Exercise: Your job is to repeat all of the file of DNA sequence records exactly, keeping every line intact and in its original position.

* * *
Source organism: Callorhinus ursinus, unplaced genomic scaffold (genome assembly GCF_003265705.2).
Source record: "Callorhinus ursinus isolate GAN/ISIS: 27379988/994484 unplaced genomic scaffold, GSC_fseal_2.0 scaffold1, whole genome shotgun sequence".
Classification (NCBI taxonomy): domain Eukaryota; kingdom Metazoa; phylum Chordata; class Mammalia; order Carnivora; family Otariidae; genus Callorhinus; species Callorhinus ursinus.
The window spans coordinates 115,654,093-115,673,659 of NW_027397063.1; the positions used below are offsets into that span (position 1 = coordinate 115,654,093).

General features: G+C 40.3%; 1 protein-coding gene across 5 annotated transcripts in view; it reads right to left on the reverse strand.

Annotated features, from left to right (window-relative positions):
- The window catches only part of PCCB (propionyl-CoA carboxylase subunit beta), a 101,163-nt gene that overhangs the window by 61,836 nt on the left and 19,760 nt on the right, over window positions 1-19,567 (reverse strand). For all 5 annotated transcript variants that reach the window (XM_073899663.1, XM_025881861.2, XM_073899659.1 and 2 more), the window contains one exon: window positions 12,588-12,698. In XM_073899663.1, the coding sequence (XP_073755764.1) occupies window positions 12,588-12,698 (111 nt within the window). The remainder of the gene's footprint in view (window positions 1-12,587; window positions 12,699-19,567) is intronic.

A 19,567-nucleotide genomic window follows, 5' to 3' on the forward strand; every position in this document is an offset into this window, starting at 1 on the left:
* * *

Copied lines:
Source organism: Callorhinus ursinus, unplaced genomic scaffold (genome assembly GCF_003265705.2).
Source record: "Callorhinus ursinus isolate GAN/ISIS: 27379988/994484 unplaced genomic scaffold, GSC_fseal_2.0 scaffold1, whole genome shotgun sequence".
Classification (NCBI taxonomy): domain Eukaryota; kingdom Metazoa; phylum Chordata; class Mammalia; order Carnivora; family Otariidae; genus Callorhinus; species Callorhinus ursinus.
The window spans coordinates 115,654,093-115,673,659 of NW_027397063.1; the positions used below are offsets into that span (position 1 = coordinate 115,654,093).

General features: G+C 40.3%; 1 protein-coding gene across 5 annotated transcripts in view; it reads right to left on the reverse strand.

Annotated features, from left to right (window-relative positions):
- The window catches only part of PCCB (propionyl-CoA carboxylase subunit beta), a 101,163-nt gene that overhangs the window by 61,836 nt on the left and 19,760 nt on the right, over window positions 1-19,567 (reverse strand). For all 5 annotated transcript variants that reach the window (XM_073899663.1, XM_025881861.2, XM_073899659.1 and 2 more), the window contains one exon: window positions 12,588-12,698. In XM_073899663.1, the coding sequence (XP_073755764.1) occupies window positions 12,588-12,698 (111 nt within the window). The remainder of the gene's footprint in view (window positions 1-12,587; window positions 12,699-19,567) is intronic.

A 19,567-nucleotide genomic window follows, 5' to 3' on the forward strand; every position in this document is an offset into this window, starting at 1 on the left: